“They never forgave their father for abandoning them.”

Abandoning them! After all the weekends we invited the boys and Shirley had said no. Shirley had no case.

Chaim was heartbroken so many times, Becky suspected it added to his strain.

She bought candles to bring in Shabbat by herself.

Mulling over which kind of frozen dinner she should purchase, Becky heard Shirley gush about her ring to someone else.

When would Becky be happy? She pictured her ma lighting candles, white lace scarf covering her head, small hands circling the warm orange flames reflecting off her round face.

Becky ran around the store, buying chicken, onions and dill, Ma’s secret ingredients to add to the celery hearts for soup. Smelling the aroma while the soup was bubbling will make a sweet Shabbat.

Looking out the large window, the sun inched out through the clouds, as if it forgave them.

She noticed Shirley by the checkout counter. Maybe Becky should forgive Shirley for all her bad behavior. “After all,” the rabbi had said, “not forgiving someone is bad for your heart.”

She stepped over to Shirley and said, “Shabbat Shalom to you and your family.”

Becky left the store with a heart that felt less heavy. Tonight, when lighting the candles, she would thank G‑d for all she had.

Linda Goldberg lives in Natick, Mass., where she belongs to the Chabad Center. She founded The Metro West Writers’ Workshop and led it for 17 years. She is blessed with four grandsons.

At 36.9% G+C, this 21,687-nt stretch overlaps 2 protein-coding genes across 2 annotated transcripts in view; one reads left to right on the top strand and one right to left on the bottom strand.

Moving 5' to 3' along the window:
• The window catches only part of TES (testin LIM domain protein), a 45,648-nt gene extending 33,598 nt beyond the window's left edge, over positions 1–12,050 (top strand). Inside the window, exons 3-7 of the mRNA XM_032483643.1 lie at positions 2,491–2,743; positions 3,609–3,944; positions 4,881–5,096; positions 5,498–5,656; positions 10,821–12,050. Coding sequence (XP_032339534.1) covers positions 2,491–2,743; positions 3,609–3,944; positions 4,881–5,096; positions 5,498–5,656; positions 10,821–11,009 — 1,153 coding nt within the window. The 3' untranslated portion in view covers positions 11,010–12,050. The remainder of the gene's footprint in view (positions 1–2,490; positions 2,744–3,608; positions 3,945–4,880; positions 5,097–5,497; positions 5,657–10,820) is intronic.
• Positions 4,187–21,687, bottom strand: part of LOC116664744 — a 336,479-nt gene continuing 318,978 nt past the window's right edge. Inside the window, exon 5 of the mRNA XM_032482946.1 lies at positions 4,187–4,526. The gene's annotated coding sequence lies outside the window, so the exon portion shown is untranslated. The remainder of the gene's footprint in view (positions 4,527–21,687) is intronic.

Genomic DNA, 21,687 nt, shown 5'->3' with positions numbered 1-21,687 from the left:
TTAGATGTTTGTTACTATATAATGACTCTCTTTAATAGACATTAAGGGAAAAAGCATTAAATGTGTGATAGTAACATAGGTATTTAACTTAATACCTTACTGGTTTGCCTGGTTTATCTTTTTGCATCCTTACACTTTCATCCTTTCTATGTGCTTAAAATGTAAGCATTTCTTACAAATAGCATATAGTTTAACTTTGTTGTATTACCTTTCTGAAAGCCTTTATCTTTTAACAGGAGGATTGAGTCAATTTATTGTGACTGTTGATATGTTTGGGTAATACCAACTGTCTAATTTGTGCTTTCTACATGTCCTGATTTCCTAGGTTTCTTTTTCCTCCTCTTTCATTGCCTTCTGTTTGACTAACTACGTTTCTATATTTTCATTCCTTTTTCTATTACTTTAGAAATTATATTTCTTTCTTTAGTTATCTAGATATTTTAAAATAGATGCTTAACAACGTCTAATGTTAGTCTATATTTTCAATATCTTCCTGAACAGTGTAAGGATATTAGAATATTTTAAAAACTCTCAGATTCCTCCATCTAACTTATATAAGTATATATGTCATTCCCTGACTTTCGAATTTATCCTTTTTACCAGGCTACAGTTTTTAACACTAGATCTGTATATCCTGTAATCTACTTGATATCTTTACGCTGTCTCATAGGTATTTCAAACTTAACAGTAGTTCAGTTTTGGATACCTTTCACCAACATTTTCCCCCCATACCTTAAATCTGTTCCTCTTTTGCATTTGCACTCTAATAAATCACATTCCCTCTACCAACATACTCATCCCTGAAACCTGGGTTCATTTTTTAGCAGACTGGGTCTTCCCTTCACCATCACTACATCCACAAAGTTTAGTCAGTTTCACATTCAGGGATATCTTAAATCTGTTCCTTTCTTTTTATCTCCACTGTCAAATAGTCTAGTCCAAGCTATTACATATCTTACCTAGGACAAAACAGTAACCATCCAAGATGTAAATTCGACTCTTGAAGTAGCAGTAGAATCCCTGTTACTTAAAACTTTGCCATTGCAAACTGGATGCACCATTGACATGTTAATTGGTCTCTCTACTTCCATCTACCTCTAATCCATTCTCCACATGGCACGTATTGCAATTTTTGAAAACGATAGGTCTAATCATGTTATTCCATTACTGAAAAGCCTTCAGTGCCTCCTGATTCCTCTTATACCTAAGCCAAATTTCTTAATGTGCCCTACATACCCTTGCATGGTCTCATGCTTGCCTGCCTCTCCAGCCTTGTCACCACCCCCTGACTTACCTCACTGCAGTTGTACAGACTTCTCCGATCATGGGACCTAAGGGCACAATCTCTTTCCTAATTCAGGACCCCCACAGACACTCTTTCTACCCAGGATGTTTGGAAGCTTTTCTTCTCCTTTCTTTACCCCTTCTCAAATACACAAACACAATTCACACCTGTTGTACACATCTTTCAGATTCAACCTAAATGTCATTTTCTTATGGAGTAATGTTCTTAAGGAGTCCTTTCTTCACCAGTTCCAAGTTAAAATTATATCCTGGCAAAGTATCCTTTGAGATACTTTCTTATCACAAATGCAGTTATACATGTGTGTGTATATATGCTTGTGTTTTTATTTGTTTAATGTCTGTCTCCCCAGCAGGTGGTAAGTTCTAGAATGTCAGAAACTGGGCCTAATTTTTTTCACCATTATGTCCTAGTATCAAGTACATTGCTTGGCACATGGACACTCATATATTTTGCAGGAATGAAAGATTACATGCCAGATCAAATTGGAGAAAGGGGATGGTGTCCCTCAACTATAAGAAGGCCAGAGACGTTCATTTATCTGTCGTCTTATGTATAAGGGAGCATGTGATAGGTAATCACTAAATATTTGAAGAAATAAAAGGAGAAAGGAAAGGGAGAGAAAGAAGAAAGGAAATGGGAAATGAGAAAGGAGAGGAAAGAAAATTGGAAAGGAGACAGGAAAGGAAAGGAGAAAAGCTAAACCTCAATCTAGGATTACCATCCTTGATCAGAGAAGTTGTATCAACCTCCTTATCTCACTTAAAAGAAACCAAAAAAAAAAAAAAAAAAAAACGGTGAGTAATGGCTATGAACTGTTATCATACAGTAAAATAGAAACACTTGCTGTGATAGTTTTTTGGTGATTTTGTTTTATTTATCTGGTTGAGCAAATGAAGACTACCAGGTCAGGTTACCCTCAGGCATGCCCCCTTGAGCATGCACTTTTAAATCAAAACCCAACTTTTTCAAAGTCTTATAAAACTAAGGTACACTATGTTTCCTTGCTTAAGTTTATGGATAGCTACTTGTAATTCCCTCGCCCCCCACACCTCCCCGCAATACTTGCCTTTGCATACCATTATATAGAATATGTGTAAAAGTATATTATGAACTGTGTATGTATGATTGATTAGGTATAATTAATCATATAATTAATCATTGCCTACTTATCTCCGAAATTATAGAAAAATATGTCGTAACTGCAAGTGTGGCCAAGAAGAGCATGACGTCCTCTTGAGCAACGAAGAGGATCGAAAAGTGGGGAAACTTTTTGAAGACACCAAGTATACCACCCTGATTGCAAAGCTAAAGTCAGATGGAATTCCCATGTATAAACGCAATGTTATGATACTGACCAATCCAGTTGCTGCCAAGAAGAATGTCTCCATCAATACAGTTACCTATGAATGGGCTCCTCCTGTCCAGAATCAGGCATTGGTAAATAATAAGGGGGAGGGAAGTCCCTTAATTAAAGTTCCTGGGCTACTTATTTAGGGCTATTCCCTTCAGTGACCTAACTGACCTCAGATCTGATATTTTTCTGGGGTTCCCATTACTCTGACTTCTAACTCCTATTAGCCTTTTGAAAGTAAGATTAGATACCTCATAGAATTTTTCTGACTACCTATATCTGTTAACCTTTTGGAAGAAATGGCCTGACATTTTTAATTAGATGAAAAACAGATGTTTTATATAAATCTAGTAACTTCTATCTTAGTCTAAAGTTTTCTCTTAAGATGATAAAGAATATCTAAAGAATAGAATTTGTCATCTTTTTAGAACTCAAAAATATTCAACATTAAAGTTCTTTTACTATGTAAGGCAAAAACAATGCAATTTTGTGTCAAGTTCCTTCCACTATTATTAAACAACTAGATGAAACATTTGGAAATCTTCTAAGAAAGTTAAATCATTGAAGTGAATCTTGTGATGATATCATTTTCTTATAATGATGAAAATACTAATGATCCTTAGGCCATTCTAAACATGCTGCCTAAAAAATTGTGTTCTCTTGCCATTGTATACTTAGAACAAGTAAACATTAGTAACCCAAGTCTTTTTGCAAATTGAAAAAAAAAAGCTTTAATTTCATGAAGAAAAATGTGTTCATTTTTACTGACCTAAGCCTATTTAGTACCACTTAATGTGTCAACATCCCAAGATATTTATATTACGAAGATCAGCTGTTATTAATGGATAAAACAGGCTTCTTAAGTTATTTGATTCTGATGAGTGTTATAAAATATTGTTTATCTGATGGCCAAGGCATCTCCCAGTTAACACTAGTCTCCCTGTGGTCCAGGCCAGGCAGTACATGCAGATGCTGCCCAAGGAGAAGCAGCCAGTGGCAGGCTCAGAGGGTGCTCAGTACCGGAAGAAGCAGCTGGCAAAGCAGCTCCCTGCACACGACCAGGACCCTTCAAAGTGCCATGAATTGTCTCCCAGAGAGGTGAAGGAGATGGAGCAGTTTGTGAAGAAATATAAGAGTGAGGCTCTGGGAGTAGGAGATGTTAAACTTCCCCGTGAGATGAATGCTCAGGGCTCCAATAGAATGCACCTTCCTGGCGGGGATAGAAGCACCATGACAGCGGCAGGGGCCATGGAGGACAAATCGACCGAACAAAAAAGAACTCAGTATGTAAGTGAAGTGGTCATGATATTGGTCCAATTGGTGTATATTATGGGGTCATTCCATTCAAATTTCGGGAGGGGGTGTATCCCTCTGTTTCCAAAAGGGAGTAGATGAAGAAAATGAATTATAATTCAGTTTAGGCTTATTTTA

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Anonymous October 7, 2016

Todah rabah i relate to Becky. Loss of a husband is a stuggle. A very painful struggle Reply

Linda Goldberg Natick, Ma November 16, 2011

Celery Hearts First of all, to Menucha: thank you for encourging me to send out this story
I wrote in the writers workshop that you lead.
I enjoyed your story A Positive Call and now realize I should have posted a comment.
For Sharon: you gave me another story idea. Many times I've gone to the supermarket just to buy food and end up getting hit unexpectedly by a hurtful comment.
To Batya: thank you for posting a comment. It is satisfying to know I touched readers with my story.
I have recieved emails from other members of Chabad Center in Natick
where my husband Joel and I belong.
This has been a wonderful experience for me.

Reply

annonymous ottawa, canada November 15, 2011

Becky Becky handled that well. Reply

Batya Australia November 15, 2011

so poignant and beautifully written! Reply

Menucha Chana Levin Jerusalem, Israel November 15, 2011

Lovely story What a nice surprise to see your story here, Linda! Mazal tov - may it be the first of many! Reply

Sharon Lockwood-Habram Tucson, AZ November 15, 2011

Celery Hearts Sometimes it takes everything we've got in us just to go on. Having been through such a situation in a supermarket dealing with a similar attitude from someone who seems clueless--or maybe just on a completely different track--regardless, we do possess within us the very human ability to rise up and reach out with hope, and bless life. By doing so, as we heal others, we heal ourseives. Reply

Linda Goldberg Natick, MA November 15, 2011

Celery Hearts Thank you for your comments.
As a writer I appreciate both receiving and being able to respond to comments.
Thank you Chabad.org Reply

Anonymous FAR, KALIFORNIA November 14, 2011

Becky Very real story. Thank you. Reply

Anonymous Los Angeles November 13, 2011

Yasher Koach Linda - you capture the mood and feelings so accurately in this difficult - and very real - situation. Yasher koach for writing the article. Yasher koach to Chabad.org for publishing this piece. Reply